According to him, in the first three years post the coronavirus pandemic, the central bank would have to follow a careful unwinding of countercyclical measures to avert the rise.
Dr Ernest Addison speaking at the 2020 Annual Dinner of the Chartered Institute of Bankers said the Bank of Ghana will continue to strengthen all the regulatory measures it has implemented over the last three and half years.
“The economic impact of the pandemic may result in higher non-performing loans and some capital erosion of banks. Looking ahead, the Bank of Ghana will continue to strengthen all the regulatory measures implemented over the last three and half years to maintain confidence and safeguard financial stability.”
“In the aftermath of the pandemic, (2021, 2022 or 2023) we would have to follow a careful unwinding of countercyclical measures that we have implemented and allow the financial system to function without the regulatory forbearance that we have put into place,” Dr Addison said.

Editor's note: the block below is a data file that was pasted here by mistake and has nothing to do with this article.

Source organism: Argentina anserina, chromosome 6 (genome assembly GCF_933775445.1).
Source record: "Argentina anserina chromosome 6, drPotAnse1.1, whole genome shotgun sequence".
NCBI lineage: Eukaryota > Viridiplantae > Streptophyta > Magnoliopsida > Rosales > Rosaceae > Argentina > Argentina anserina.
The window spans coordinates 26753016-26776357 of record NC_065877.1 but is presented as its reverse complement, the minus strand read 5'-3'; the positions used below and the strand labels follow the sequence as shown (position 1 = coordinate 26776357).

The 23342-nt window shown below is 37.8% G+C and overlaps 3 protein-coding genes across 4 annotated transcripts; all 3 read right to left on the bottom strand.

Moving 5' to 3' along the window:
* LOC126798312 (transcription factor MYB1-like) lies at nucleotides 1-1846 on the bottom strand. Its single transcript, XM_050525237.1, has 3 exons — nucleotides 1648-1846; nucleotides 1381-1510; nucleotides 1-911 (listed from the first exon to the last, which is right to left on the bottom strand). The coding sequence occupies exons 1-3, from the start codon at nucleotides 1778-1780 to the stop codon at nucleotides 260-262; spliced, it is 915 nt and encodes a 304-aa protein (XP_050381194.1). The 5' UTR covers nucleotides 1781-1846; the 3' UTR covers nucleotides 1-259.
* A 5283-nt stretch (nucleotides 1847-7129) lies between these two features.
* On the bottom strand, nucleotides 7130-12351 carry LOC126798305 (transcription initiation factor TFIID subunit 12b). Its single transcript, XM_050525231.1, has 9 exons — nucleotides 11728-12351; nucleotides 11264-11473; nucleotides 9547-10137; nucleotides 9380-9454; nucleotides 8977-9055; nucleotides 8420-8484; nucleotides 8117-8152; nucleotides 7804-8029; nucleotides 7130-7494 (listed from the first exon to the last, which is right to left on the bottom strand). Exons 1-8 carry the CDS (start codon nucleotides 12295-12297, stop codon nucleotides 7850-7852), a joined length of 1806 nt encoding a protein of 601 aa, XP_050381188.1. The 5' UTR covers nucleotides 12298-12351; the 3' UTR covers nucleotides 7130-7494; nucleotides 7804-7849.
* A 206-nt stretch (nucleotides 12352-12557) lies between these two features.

“Banks will have to be vigilant and upgrade their capabilities, improve governance and risk culture, and we are optimistic that with this approach, we will build a robust, resilient and capable financial sector to support Ghana’s Beyond Aid Agenda,” he added.
Meanwhile, an analysis of the Summary of Macroeconomic and Financial Data from the Bank of Ghana released in November this year revealed that the percentage of Non-Performing Loans in Ghana’s banking sector only rose slightly from 13.6 percent in January 2020 to 15.3 percent by October 2020.
The adverse impact of the coronavirus pandemic which has affected economies and global supply chains could lead to many businesses defaulting on loan repayment thus deteriorating the NPL circumstances.